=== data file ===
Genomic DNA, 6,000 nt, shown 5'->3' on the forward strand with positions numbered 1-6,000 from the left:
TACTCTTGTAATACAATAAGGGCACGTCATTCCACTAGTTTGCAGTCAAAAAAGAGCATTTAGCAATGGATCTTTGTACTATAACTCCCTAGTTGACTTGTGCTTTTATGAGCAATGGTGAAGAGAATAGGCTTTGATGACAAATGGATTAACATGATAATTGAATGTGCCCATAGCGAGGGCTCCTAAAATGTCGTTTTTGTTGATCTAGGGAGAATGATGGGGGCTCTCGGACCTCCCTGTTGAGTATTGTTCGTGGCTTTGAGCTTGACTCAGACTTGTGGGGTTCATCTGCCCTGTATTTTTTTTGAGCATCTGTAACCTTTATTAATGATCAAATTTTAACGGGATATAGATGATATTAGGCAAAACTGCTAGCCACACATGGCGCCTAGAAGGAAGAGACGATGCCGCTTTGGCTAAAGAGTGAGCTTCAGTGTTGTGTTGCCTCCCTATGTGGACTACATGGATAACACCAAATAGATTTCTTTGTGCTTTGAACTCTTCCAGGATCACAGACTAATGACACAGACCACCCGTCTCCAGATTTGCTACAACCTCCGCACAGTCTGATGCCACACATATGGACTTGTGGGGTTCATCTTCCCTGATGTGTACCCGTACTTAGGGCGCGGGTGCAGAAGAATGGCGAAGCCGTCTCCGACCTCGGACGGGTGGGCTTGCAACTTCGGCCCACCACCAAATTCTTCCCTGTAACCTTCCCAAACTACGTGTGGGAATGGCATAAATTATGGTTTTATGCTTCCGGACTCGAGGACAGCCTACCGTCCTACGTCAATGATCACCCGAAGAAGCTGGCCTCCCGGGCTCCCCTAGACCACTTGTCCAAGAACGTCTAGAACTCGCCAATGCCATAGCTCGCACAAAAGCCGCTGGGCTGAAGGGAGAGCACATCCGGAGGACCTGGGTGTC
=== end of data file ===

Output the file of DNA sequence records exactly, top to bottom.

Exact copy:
Genomic DNA, 6,000 nt, shown 5'->3' on the forward strand with positions numbered 1-6,000 from the left:
TACTCTTGTAATACAATAAGGGCACGTCATTCCACTAGTTTGCAGTCAAAAAAGAGCATTTAGCAATGGATCTTTGTACTATAACTCCCTAGTTGACTTGTGCTTTTATGAGCAATGGTGAAGAGAATAGGCTTTGATGACAAATGGATTAACATGATAATTGAATGTGCCCATAGCGAGGGCTCCTAAAATGTCGTTTTTGTTGATCTAGGGAGAATGATGGGGGCTCTCGGACCTCCCTGTTGAGTATTGTTCGTGGCTTTGAGCTTGACTCAGACTTGTGGGGTTCATCTGCCCTGTATTTTTTTTGAGCATCTGTAACCTTTATTAATGATCAAATTTTAACGGGATATAGATGATATTAGGCAAAACTGCTAGCCACACATGGCGCCTAGAAGGAAGAGACGATGCCGCTTTGGCTAAAGAGTGAGCTTCAGTGTTGTGTTGCCTCCCTATGTGGACTACATGGATAACACCAAATAGATTTCTTTGTGCTTTGAACTCTTCCAGGATCACAGACTAATGACACAGACCACCCGTCTCCAGATTTGCTACAACCTCCGCACAGTCTGATGCCACACATATGGACTTGTGGGGTTCATCTTCCCTGATGTGTACCCGTACTTAGGGCGCGGGTGCAGAAGAATGGCGAAGCCGTCTCCGACCTCGGACGGGTGGGCTTGCAACTTCGGCCCACCACCAAATTCTTCCCTGTAACCTTCCCAAACTACGTGTGGGAATGGCATAAATTATGGTTTTATGCTTCCGGACTCGAGGACAGCCTACCGTCCTACGTCAATGATCACCCGAAGAAGCTGGCCTCCCGGGCTCCCCTAGACCACTTGTCCAAGAACGTCTAGAACTCGCCAATGCCATAGCTCGCACAAAAGCCGCTGGGCTGAAGGGAGAGCACATCCGGAGGACCTGGGTGTC